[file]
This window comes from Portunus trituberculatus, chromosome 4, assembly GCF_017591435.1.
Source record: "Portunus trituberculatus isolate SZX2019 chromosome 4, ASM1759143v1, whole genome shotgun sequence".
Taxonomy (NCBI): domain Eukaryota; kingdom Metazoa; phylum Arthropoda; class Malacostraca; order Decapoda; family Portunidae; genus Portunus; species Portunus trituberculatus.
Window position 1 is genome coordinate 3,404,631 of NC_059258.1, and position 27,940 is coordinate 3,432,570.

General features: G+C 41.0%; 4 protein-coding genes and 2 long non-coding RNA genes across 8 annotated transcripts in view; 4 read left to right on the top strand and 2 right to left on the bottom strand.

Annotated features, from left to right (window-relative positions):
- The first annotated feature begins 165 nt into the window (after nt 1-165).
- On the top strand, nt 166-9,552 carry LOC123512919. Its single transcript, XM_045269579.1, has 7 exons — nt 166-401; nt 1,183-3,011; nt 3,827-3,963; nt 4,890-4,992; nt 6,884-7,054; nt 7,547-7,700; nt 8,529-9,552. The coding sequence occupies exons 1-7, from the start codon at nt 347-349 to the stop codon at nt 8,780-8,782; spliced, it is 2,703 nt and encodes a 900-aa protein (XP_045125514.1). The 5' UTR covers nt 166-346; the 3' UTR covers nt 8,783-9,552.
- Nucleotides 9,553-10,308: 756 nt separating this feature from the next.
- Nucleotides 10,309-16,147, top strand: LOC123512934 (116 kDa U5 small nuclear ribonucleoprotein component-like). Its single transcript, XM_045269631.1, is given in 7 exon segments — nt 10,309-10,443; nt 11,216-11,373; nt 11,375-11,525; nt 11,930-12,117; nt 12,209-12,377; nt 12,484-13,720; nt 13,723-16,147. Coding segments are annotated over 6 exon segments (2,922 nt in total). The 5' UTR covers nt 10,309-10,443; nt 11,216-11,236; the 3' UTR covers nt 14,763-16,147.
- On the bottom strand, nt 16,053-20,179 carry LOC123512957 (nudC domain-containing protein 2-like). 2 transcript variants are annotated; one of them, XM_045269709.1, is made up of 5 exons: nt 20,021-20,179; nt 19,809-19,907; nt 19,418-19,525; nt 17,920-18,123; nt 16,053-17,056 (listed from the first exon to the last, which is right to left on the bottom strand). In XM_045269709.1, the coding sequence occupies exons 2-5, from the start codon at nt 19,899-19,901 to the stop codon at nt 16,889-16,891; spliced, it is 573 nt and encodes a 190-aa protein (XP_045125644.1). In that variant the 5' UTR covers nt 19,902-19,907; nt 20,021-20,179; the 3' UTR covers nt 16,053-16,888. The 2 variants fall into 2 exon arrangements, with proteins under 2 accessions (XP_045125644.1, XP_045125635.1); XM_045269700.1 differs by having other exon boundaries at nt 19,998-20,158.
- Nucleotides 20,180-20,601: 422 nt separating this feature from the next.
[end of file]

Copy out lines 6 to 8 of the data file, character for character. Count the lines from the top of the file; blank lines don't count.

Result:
Annotated features, from left to right (window-relative positions):
- The first annotated feature begins 165 nt into the window (after nt 1-165).
- On the top strand, nt 166-9,552 carry LOC123512919. Its single transcript, XM_045269579.1, has 7 exons — nt 166-401; nt 1,183-3,011; nt 3,827-3,963; nt 4,890-4,992; nt 6,884-7,054; nt 7,547-7,700; nt 8,529-9,552. The coding sequence occupies exons 1-7, from the start codon at nt 347-349 to the stop codon at nt 8,780-8,782; spliced, it is 2,703 nt and encodes a 900-aa protein (XP_045125514.1). The 5' UTR covers nt 166-346; the 3' UTR covers nt 8,783-9,552.